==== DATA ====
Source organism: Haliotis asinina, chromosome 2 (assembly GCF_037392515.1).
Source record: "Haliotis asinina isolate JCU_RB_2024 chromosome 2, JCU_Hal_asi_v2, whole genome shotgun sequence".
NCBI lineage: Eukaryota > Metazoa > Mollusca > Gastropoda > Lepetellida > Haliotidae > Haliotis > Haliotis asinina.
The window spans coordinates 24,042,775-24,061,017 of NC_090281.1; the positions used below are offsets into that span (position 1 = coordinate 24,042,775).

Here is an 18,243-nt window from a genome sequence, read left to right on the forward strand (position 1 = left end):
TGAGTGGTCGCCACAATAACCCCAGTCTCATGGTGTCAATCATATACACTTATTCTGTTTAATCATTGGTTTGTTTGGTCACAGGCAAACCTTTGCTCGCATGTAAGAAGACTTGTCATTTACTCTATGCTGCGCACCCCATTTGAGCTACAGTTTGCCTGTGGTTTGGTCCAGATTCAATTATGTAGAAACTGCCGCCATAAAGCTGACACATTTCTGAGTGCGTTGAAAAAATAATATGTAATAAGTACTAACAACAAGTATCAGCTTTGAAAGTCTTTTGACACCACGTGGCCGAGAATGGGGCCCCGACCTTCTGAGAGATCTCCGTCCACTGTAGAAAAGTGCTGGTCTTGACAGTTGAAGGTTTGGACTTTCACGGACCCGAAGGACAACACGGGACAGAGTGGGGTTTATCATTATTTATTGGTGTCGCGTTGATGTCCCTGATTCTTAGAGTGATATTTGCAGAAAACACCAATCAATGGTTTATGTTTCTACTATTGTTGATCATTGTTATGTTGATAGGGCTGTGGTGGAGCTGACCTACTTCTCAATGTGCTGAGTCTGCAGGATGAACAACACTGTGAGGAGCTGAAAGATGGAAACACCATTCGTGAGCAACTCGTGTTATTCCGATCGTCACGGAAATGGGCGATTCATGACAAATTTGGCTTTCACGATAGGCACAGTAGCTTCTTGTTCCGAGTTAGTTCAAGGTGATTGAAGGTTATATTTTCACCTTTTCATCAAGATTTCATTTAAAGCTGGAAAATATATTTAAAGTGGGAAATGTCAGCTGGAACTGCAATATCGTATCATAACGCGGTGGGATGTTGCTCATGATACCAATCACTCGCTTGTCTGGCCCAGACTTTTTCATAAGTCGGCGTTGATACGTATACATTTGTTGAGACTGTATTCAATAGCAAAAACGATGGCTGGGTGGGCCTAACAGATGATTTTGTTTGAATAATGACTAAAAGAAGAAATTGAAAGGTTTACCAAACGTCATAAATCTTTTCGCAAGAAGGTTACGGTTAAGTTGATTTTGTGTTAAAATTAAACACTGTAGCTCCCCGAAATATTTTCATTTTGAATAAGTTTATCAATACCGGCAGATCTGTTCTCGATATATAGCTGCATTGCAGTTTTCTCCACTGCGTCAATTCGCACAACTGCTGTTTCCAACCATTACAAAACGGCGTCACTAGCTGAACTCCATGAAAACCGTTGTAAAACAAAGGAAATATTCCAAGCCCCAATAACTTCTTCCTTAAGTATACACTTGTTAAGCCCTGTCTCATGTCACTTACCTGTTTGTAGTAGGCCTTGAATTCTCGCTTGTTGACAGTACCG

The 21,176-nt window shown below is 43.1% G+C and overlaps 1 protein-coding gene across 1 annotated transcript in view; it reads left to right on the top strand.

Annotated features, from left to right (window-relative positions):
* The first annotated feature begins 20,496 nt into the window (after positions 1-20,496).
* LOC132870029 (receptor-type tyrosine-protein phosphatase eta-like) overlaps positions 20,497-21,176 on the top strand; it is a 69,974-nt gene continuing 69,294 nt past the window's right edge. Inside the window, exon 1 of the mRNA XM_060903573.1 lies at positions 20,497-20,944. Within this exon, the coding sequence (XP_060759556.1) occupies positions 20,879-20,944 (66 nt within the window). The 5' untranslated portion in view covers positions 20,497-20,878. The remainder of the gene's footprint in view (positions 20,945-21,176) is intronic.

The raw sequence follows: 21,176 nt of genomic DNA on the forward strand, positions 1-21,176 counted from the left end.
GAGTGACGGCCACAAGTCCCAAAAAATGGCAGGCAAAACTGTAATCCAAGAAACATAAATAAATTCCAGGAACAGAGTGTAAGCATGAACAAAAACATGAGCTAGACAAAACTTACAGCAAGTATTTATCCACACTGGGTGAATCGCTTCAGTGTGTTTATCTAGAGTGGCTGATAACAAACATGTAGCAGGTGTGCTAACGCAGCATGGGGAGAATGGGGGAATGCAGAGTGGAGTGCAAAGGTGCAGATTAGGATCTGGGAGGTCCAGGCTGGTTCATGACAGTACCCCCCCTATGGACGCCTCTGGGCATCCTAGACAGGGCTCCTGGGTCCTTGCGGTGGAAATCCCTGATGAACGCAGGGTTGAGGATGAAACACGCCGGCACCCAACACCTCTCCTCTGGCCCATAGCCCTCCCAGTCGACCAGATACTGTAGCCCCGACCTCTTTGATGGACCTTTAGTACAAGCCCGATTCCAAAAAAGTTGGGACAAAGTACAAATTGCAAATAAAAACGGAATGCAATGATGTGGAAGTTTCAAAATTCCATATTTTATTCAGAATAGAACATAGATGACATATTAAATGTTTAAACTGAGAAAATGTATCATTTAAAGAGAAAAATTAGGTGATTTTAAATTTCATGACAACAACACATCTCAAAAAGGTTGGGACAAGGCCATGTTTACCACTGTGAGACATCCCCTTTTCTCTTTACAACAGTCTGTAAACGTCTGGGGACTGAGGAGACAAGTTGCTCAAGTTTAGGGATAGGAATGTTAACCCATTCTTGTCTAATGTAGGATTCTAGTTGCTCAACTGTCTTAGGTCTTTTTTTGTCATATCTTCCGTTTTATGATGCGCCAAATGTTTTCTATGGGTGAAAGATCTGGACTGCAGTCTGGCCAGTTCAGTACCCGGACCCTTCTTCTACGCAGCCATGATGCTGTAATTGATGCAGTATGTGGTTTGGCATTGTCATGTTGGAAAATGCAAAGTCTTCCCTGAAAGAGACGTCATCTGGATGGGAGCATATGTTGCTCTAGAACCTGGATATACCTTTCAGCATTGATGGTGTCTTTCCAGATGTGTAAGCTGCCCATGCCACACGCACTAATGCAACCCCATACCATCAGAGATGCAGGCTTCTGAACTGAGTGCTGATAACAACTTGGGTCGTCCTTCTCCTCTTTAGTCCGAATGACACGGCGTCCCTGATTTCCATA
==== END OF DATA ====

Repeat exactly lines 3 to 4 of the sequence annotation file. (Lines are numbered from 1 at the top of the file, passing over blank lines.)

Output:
NCBI lineage: Eukaryota > Metazoa > Mollusca > Gastropoda > Lepetellida > Haliotidae > Haliotis > Haliotis asinina.
The window spans coordinates 24,042,775-24,061,017 of NC_090281.1; the positions used below are offsets into that span (position 1 = coordinate 24,042,775).